LGBT Investors Feel Confident, Positive About Retirement

Most of the world is feeling pretty gloomy about their prospects for retirement. But not the LGBT crowd, according to a survey by Wells Fargo.
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In a nationwide Wells Fargo retirement survey, LGBT non-retirees reported a higher level of confidence in their retirement savings when compared to the general population.

In the survey, 61% of LGBT non-retirees felt confident they would have enough saved by the time they retire to live the lifestyle they want throughout their retirement, significantly higher than 53% cited by the general population.

The median amount LGBT non-retirees have saved for retirement is only 17% of what they believe they actually need. LGBT non-retirees believe they will need to save at least $900,000 in order to retire, and have saved on average only about $150,000. Yet despite this need to save more for retirement, three out of five (62%) of non-retired LGBT’s surveyed have not increased their retirement savings allocation in the past year.

Over a third (36%) of LGBT non-retirees expect they will need to work during retirement in order to afford their desired lifestyle, only slightly lower than the 41% of the general population.

LGBT respondents overwhelmingly reported they would find value in information and advice on investing and preparing for retirement. Additionally, only about a quarter of the LGBT respondents currently had a detailed written plan for their finances in retirement.

The online survey, conducted by Richard Day Research on behalf of Wells Fargo, included 505 adults ages 25-75 who identified themselves as lesbian, gay, bisexual, or transgender. Comparisons were made to a similar national online sample of 1,190 non-LGBT adults. The study was fielded between December 2nd and December 18, 2011.

Consumers everywhere are faced with complex challenges when it comes to retirement. How much is enough to invest? What are the options? When will I be able to retire? LGBT investors (lesbian, gay, bisexual, and transgender) face these same challenges, as well as several others unique to this market segment (e.g., generally higher household incomes, a lesser need for college savings plans, and inheritance issues related to marital status).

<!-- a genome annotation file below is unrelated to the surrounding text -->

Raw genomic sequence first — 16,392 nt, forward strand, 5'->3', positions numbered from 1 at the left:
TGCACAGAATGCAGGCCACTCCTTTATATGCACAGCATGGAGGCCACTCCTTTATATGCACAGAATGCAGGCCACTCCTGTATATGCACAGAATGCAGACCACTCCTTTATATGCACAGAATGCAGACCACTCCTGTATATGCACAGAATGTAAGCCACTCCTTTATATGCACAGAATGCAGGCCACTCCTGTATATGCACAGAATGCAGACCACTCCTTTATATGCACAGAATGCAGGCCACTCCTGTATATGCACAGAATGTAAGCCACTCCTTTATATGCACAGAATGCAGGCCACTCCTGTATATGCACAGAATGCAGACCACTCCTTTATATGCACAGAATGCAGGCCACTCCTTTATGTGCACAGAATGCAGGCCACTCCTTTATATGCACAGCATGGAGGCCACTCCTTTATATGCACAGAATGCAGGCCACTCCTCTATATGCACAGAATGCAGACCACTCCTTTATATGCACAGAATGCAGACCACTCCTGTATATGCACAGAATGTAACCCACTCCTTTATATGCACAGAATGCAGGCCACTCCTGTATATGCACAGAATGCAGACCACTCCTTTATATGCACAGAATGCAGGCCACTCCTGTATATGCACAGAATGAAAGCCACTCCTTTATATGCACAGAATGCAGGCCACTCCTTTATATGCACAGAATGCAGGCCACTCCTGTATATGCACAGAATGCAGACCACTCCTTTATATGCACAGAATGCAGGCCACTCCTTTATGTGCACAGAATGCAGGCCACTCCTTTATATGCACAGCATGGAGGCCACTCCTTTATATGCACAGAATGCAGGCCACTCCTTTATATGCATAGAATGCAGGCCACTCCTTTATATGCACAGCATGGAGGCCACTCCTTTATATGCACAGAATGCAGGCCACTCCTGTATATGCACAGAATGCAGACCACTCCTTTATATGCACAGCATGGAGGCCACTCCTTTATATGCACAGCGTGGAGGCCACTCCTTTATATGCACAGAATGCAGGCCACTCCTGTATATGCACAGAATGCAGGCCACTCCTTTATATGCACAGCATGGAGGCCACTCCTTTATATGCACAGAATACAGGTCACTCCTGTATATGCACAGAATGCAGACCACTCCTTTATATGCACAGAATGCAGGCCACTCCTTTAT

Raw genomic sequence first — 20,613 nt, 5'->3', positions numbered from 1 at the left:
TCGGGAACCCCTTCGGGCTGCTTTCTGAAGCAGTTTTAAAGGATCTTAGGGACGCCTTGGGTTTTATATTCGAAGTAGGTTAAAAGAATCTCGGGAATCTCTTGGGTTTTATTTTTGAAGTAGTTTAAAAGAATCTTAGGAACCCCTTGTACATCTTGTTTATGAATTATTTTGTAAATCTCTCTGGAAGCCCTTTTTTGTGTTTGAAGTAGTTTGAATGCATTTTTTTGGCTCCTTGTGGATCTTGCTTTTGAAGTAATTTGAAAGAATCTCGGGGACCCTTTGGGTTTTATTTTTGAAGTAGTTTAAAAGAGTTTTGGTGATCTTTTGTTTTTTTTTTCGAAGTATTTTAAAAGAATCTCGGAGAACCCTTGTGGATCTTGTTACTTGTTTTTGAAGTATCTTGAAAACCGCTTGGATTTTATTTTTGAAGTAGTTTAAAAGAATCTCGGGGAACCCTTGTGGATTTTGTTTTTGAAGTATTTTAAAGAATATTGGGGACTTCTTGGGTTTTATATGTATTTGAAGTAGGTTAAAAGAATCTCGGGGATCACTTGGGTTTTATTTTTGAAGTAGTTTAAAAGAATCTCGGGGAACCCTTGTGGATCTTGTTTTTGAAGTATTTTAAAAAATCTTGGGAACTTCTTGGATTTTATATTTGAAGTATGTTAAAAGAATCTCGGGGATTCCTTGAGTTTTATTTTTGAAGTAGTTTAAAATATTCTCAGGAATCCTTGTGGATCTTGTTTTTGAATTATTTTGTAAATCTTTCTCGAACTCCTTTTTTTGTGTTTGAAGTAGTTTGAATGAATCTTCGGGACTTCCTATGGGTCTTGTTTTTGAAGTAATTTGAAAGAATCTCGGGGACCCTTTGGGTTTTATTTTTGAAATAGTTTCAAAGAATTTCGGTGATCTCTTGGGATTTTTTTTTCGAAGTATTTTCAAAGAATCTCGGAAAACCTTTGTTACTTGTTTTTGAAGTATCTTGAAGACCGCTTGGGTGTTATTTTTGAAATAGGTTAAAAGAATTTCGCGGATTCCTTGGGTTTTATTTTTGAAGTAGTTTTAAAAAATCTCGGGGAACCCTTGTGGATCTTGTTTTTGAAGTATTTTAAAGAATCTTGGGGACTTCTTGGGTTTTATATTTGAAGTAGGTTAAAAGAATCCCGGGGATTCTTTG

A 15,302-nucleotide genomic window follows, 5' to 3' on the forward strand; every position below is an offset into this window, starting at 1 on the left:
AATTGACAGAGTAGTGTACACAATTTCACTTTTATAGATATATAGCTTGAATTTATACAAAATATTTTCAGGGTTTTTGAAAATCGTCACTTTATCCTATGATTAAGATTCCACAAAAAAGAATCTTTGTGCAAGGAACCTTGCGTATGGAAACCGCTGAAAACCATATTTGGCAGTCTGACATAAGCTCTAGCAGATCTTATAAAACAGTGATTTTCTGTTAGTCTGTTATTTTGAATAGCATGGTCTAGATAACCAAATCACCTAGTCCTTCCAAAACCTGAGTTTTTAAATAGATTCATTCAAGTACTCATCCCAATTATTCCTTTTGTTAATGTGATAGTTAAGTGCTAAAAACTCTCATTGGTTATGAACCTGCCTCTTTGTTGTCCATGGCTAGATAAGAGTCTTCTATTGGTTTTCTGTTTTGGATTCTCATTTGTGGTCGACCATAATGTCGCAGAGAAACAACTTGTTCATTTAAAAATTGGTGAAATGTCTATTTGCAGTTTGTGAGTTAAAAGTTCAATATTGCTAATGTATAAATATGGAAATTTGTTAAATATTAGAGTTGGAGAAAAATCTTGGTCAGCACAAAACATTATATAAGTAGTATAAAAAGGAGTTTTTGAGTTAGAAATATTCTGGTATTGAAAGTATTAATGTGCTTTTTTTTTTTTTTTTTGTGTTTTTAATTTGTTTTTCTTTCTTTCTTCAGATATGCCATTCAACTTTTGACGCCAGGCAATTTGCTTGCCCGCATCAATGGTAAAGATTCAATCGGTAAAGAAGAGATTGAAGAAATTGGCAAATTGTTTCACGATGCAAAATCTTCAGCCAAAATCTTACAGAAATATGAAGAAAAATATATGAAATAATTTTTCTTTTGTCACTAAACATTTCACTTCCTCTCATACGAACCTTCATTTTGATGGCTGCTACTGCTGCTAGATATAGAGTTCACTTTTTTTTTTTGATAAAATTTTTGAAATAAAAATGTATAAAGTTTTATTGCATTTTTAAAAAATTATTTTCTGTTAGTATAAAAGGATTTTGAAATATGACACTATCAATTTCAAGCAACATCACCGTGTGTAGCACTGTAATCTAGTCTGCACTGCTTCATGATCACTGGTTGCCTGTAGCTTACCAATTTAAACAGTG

The Accredited Domestic Partnership Advisor (ADPA) program was created through a partnership with the College for Financial Planning to educate advisors about the unique needs and financial considerations of LGBT domestic partners. Financial advisors who earn this designation are well-equipped to work with domestic partners and lesbian, gay, bisexual, and transgender (LGBT) clients to develop a thoughtful approach to meeting their financial goals.

Approximately one in ten LGBT respondents in the survey said they have heard of ADPAs. Upon hearing a description of ADPA advisor training and designation, most gay men (60%) and lesbians (72%) say these credentials would be important to them when choosing a financial advisor to work with.

Wells Fargo was the first in the industry to create this program and today has more than 100 ADPA-certified financial advisors nationwide.

“Each investor has different priorities, needs, and life goals,” said Kyle Young, a VP in Wells Fargo investment advisors division. “Domestic partners and same-sex couples often have added concerns and questions about their unique financial situation.”

“It’s especially important for LGBT investors to find financial advisors who are acutely aware of the challenges, laws, and regulations that impact their investment planning needs,” Young added. “This additional knowledge affords clients encouragement in knowing that their needs will be heard, understood, and thoughtfully explored.”

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Wells Fargo has a special section of its website setup for the LGBT community, where the bank discusses its support for LGBT individuals, employees and business owners.

Since the 1980s, Wells Fargo has donated money and contributed volunteer hours to many organizations serving the LGBT community — from providing financial education for LGBT businesses to supporting hundreds of Pride events to our early funding for HIV/AIDS research.

Over the past 25 years, Wells Fargo has donated millions of dollars to LGBT community organizations. They support 50 different Pride parades and celebrations in cities from New York and Las Vegas to St. Louis and Los Angeles. The bank is also a founding corporate partner of the National Gay & Lesbian Chamber of Commerce.

Recently, Wells Fargo expanded its efforts to include programs that combat bullying in schools. Working with the Gay, Lesbian & Straight Education Network, Wells Fargo has helped distribute 15,000 Safe Space Kits to schools across the country.

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